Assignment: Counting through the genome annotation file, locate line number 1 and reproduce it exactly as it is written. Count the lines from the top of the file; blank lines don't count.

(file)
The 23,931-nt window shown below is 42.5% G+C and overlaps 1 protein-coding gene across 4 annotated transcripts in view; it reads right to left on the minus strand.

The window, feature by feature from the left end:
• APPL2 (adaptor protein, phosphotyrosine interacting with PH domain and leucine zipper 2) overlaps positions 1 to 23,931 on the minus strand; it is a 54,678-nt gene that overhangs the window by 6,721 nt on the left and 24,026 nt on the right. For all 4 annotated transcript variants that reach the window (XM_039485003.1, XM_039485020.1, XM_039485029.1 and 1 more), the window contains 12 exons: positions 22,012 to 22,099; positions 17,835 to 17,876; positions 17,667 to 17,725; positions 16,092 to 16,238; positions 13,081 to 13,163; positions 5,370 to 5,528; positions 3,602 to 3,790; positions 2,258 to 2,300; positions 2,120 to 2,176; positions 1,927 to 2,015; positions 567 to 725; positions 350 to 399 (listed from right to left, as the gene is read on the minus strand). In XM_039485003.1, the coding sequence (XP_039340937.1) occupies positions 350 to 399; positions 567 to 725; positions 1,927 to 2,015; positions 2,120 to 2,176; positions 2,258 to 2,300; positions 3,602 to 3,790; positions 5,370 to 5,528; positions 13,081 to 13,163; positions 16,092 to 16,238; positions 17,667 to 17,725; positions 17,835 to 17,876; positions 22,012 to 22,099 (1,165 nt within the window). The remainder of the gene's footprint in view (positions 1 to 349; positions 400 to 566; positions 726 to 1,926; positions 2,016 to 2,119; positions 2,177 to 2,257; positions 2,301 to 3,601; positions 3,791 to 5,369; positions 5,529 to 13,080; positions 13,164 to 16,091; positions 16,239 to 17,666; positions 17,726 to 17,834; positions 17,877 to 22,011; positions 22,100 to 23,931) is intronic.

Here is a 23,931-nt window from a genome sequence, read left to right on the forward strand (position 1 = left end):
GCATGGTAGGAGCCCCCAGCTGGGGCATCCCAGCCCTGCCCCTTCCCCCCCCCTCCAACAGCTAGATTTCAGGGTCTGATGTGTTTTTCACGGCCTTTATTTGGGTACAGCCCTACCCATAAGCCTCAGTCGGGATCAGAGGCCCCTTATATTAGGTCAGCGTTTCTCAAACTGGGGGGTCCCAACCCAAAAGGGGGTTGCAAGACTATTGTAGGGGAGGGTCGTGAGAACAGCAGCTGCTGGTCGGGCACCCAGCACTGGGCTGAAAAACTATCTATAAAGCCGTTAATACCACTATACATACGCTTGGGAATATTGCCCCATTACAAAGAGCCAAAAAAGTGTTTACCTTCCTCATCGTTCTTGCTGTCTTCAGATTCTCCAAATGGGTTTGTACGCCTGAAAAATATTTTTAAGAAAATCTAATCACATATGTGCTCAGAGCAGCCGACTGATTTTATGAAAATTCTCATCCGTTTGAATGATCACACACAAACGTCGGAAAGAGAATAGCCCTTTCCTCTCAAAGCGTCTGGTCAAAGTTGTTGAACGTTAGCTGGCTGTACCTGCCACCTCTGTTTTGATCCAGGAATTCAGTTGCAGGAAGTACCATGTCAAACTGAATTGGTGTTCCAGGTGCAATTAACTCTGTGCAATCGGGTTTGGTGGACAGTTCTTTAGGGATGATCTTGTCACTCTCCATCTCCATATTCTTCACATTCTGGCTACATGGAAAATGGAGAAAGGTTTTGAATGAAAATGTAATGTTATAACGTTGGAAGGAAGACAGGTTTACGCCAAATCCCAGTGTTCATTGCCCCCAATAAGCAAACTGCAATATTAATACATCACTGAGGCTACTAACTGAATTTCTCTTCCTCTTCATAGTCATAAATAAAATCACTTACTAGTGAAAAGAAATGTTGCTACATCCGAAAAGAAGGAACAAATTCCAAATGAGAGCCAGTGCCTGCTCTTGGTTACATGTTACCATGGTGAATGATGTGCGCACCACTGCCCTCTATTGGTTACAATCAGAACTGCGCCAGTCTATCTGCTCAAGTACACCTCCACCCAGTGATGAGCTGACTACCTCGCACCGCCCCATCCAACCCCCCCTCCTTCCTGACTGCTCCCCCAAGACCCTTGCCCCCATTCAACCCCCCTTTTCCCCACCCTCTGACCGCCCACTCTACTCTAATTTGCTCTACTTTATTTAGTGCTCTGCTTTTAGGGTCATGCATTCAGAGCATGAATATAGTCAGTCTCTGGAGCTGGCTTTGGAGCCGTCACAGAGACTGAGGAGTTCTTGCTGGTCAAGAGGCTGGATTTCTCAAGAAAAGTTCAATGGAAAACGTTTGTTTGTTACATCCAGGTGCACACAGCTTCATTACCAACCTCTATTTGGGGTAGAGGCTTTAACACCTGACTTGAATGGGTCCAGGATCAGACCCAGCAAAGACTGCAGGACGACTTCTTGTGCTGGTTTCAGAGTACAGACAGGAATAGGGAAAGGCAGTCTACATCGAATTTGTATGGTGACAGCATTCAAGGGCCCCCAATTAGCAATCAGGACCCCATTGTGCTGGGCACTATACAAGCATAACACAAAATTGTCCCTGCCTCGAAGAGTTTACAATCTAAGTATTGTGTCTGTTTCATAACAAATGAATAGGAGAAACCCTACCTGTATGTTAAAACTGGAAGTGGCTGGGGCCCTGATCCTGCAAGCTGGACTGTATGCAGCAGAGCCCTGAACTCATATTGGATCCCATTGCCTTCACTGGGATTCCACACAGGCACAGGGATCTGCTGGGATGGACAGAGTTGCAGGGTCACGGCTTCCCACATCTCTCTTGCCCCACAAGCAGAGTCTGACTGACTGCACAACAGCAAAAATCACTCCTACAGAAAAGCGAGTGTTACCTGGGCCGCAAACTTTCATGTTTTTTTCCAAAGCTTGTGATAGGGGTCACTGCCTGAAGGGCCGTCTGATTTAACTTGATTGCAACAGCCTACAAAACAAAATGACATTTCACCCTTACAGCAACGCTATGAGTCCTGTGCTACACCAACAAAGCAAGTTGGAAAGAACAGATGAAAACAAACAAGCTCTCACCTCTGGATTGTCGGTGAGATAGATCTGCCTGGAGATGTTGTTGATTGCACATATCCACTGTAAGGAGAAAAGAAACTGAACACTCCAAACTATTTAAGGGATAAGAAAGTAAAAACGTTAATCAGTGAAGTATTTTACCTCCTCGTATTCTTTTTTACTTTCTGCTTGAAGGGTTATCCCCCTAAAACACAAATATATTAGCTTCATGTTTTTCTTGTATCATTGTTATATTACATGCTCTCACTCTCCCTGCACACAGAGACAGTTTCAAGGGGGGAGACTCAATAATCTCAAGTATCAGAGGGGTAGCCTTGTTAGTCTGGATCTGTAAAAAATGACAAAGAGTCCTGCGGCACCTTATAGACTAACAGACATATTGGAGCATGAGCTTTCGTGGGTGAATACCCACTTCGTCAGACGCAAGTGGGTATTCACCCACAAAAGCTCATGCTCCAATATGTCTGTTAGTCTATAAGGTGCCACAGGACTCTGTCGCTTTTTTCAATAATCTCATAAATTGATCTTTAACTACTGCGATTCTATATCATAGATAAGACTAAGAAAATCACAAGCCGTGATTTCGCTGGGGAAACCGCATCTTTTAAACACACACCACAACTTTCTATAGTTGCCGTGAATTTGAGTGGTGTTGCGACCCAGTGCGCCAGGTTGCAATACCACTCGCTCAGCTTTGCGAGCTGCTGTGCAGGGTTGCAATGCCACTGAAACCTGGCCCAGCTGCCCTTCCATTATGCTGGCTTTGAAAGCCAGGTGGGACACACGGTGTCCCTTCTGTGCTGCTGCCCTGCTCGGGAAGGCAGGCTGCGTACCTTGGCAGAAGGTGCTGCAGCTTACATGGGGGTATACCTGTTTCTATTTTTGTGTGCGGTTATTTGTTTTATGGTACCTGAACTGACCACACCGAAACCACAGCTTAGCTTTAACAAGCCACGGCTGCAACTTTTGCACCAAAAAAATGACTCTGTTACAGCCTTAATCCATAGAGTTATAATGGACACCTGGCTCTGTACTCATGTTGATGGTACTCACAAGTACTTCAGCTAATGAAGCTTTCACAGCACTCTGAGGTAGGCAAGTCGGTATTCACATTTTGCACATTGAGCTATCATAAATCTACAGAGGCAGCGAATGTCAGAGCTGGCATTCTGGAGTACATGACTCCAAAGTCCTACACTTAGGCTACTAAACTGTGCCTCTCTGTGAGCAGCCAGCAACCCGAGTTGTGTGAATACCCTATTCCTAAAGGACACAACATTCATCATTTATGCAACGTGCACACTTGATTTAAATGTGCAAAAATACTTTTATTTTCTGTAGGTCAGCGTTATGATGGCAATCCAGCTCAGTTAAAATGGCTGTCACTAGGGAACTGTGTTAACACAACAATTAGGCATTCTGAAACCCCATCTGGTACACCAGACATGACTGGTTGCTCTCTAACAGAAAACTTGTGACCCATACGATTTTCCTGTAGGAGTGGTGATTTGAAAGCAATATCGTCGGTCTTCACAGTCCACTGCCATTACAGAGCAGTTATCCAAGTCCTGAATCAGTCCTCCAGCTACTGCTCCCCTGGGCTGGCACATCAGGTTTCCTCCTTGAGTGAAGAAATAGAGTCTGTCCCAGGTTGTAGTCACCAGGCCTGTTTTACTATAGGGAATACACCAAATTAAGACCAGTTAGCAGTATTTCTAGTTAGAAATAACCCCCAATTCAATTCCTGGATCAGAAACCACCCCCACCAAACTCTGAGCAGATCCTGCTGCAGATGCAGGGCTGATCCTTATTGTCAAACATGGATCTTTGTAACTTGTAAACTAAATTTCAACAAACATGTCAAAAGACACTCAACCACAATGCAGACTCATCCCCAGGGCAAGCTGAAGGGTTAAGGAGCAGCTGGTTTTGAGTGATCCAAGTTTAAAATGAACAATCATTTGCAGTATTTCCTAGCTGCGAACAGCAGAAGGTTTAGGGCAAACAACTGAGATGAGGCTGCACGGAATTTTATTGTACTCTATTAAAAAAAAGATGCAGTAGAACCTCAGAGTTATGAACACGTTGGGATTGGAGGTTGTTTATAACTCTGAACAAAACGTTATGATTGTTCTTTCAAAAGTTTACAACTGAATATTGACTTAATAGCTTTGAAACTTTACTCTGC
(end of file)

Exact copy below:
The 23,931-nt window shown below is 42.5% G+C and overlaps 1 protein-coding gene across 4 annotated transcripts in view; it reads right to left on the minus strand.